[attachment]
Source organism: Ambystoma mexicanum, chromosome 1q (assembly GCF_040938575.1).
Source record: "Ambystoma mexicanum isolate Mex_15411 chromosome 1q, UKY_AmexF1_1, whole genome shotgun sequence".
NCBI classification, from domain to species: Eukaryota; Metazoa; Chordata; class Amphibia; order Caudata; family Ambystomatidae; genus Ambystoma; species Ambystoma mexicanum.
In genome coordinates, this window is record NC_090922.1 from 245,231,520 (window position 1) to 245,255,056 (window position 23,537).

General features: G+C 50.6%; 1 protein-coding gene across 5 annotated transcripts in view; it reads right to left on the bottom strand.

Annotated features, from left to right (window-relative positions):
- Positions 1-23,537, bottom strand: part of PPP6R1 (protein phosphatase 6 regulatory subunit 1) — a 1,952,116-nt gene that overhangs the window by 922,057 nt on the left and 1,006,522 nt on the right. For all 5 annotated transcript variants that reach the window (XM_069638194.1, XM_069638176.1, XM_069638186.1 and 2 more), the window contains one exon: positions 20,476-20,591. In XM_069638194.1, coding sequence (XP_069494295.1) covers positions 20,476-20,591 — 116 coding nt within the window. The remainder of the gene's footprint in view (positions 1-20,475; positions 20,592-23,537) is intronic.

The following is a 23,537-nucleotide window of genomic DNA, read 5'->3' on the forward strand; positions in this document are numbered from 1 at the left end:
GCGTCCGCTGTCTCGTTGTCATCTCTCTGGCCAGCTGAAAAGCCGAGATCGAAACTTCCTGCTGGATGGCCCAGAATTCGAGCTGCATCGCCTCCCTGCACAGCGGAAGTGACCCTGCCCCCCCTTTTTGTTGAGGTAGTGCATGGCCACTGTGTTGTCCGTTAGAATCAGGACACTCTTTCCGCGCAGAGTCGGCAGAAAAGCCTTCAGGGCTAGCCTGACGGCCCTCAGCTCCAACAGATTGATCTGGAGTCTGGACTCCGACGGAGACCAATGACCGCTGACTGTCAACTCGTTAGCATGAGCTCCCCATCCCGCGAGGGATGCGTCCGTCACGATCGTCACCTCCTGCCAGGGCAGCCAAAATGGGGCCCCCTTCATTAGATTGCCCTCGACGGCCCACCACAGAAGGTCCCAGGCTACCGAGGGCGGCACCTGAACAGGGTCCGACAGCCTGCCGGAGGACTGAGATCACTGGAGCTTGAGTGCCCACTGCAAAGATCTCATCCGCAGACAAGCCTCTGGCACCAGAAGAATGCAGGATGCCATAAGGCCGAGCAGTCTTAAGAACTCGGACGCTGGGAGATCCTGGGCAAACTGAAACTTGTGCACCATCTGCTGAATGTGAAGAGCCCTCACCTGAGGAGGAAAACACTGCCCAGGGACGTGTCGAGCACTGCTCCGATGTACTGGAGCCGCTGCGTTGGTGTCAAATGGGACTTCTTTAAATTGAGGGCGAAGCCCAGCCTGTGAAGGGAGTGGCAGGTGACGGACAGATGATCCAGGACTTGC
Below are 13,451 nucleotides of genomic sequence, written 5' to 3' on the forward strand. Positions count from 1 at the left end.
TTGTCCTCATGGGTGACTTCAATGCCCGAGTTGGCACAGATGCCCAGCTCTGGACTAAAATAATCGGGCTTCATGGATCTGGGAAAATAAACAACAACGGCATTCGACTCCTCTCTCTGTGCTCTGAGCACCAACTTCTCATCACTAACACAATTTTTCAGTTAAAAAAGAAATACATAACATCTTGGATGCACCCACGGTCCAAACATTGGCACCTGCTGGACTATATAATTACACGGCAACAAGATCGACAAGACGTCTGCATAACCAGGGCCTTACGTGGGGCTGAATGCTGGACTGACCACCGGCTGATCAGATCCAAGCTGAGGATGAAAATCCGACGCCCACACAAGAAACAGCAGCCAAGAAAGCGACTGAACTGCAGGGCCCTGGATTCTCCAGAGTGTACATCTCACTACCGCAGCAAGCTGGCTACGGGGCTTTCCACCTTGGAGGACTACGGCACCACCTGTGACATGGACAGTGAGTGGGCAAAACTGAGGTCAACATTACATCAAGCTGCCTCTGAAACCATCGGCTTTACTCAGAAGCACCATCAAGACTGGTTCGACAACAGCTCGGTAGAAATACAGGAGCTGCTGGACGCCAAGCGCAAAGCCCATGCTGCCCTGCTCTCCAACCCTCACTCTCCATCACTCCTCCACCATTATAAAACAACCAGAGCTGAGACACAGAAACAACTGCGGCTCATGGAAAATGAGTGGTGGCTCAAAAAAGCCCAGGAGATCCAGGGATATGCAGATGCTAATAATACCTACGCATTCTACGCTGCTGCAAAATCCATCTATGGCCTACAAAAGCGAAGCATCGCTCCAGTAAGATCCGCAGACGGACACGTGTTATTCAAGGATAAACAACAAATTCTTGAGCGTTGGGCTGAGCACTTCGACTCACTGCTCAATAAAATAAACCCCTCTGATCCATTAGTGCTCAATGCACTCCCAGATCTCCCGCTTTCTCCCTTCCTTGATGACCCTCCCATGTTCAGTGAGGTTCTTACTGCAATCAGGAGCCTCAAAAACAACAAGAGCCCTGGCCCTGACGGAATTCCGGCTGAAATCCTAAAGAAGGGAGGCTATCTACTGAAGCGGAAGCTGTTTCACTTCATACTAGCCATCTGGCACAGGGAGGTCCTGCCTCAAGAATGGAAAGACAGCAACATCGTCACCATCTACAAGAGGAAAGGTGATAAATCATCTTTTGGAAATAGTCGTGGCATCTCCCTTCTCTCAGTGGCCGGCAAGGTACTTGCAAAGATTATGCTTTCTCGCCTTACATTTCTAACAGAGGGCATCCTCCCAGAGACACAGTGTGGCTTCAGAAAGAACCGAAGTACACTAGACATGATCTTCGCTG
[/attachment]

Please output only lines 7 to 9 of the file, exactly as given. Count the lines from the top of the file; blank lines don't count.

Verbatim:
- Positions 1-23,537, bottom strand: part of PPP6R1 (protein phosphatase 6 regulatory subunit 1) — a 1,952,116-nt gene that overhangs the window by 922,057 nt on the left and 1,006,522 nt on the right. For all 5 annotated transcript variants that reach the window (XM_069638194.1, XM_069638176.1, XM_069638186.1 and 2 more), the window contains one exon: positions 20,476-20,591. In XM_069638194.1, coding sequence (XP_069494295.1) covers positions 20,476-20,591 — 116 coding nt within the window. The remainder of the gene's footprint in view (positions 1-20,475; positions 20,592-23,537) is intronic.

The following is a 23,537-nucleotide window of genomic DNA, read 5'->3' on the forward strand; positions in this document are numbered from 1 at the left end:
GCGTCCGCTGTCTCGTTGTCATCTCTCTGGCCAGCTGAAAAGCCGAGATCGAAACTTCCTGCTGGATGGCCCAGAATTCGAGCTGCATCGCCTCCCTGCACAGCGGAAGTGACCCTGCCCCCCCTTTTTGTTGAGGTAGTGCATGGCCACTGTGTTGTCCGTTAGAATCAGGACACTCTTTCCGCGCAGAGTCGGCAGAAAAGCCTTCAGGGCTAGCCTGACGGCCCTCAGCTCCAACAGATTGATCTGGAGTCTGGACTCCGACGGAGACCAATGACCGCTGACTGTCAACTCGTTAGCATGAGCTCCCCATCCCGCGAGGGATGCGTCCGTCACGATCGTCACCTCCTGCCAGGGCAGCCAAAATGGGGCCCCCTTCATTAGATTGCCCTCGACGGCCCACCACAGAAGGTCCCAGGCTACCGAGGGCGGCACCTGAACAGGGTCCGACAGCCTGCCGGAGGACTGAGATCACTGGAGCTTGAGTGCCCACTGCAAAGATCTCATCCGCAGACAAGCCTCTGGCACCAGAAGAATGCAGGATGCCATAAGGCCGAGCAGTCTTAAGAACTCGGACGCTGGGAGATCCTGGGCAAACTGAAACTTGTGCACCATCTGCTGAATGTGAAGAGCCCTCACCTGAGGAGGAAAACACTGCCCAGGGACGTGTCGAGCACTGCTCCGATGTACTGGAGCCGCTGCGTTGGTGTCAAATGGGACTTCTTTAAATTGAGGGCGAAGCCCAGCCTGTGAAGGGAGTGGCAGGTGACGGACAGATGATCCAGGACTTGC